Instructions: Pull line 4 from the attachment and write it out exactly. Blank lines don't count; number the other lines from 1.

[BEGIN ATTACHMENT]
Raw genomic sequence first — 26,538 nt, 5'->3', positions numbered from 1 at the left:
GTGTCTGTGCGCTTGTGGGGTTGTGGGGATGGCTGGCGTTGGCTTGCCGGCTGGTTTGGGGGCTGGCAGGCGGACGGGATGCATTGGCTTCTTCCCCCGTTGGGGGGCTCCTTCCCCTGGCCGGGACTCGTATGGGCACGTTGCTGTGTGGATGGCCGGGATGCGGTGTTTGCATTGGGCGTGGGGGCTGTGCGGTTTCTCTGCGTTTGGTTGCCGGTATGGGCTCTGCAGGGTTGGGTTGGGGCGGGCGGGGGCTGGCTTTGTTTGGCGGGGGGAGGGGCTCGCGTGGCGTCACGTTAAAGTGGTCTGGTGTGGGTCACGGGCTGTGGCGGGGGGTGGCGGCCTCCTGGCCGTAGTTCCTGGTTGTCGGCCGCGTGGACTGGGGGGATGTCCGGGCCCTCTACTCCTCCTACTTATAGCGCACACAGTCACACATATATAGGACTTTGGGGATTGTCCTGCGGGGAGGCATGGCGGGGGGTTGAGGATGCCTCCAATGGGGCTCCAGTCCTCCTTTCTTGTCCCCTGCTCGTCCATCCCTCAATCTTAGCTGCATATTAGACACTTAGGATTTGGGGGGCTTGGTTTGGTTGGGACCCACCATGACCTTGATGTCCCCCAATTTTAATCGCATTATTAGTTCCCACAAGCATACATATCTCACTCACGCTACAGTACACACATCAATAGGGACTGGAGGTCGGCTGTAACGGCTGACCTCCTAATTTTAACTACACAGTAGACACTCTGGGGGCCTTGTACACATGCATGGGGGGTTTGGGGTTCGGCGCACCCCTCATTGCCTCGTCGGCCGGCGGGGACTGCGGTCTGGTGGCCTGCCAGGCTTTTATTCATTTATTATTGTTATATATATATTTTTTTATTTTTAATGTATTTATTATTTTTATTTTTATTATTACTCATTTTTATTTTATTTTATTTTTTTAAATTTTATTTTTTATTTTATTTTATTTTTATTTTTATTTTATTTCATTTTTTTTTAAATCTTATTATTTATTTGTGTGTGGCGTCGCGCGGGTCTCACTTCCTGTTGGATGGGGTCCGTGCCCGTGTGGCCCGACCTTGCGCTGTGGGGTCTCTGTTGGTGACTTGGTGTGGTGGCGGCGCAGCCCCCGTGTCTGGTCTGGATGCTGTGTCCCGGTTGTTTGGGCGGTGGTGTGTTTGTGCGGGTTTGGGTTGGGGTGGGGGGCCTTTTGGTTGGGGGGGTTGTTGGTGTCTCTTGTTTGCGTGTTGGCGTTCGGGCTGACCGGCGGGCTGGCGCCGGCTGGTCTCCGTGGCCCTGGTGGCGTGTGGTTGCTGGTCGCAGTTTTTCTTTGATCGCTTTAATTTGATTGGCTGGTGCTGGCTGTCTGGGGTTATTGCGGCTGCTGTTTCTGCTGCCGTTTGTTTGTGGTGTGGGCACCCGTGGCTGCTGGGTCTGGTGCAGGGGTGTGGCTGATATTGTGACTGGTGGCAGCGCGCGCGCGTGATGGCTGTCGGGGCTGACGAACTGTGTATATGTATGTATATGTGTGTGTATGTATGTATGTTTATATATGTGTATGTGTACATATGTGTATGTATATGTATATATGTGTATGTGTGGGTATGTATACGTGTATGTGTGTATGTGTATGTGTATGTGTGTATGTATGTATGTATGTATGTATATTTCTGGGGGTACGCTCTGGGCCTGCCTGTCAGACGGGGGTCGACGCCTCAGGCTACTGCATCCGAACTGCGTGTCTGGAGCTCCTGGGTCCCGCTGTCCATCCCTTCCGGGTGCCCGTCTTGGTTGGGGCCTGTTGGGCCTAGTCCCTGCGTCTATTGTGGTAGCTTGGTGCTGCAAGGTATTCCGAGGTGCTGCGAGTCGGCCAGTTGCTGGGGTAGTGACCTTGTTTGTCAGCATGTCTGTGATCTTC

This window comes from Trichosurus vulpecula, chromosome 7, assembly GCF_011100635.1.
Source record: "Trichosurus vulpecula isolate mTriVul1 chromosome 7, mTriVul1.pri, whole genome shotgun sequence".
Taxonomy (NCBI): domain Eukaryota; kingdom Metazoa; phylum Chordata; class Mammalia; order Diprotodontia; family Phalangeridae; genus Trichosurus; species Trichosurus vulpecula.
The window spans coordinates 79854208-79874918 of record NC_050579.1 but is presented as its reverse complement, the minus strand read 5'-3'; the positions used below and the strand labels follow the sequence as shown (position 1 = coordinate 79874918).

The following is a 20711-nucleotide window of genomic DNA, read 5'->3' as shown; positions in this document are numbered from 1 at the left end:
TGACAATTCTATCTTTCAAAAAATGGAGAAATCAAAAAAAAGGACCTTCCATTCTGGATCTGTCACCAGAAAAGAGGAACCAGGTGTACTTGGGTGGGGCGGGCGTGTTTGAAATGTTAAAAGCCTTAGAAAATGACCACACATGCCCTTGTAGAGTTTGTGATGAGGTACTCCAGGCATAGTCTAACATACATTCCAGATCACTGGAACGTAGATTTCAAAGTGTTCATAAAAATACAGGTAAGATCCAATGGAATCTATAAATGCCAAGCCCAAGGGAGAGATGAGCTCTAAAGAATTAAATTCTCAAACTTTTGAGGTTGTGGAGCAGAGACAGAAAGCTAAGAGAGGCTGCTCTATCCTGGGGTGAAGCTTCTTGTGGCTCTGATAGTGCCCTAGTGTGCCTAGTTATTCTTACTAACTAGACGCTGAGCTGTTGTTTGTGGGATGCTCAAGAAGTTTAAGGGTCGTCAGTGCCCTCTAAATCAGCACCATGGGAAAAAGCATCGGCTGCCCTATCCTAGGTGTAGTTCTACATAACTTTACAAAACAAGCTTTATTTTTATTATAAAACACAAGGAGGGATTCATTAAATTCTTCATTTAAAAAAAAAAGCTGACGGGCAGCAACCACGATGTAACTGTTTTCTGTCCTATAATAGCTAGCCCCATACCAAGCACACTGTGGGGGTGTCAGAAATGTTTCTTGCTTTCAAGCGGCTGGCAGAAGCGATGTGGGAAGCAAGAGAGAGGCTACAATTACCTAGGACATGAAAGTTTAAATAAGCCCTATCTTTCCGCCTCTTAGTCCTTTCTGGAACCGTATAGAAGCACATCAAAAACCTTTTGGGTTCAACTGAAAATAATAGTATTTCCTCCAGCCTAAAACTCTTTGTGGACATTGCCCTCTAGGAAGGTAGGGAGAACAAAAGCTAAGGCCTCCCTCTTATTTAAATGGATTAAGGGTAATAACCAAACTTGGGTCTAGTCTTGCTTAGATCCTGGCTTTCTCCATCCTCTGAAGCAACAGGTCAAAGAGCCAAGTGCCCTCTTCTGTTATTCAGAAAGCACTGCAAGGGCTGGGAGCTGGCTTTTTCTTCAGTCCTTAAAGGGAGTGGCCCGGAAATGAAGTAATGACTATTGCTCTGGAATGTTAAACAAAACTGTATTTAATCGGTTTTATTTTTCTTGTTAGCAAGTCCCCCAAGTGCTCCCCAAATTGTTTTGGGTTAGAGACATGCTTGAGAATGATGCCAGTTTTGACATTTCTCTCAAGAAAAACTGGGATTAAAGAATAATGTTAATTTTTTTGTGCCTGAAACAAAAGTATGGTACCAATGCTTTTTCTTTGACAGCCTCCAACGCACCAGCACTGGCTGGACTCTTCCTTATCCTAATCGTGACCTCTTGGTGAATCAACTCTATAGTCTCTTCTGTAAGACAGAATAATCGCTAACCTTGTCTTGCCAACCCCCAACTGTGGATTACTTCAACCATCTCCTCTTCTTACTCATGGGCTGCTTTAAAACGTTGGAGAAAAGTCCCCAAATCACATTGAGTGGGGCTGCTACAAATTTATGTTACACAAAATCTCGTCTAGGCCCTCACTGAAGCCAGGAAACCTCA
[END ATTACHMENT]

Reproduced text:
Source record: "Trichosurus vulpecula isolate mTriVul1 chromosome 7, mTriVul1.pri, whole genome shotgun sequence".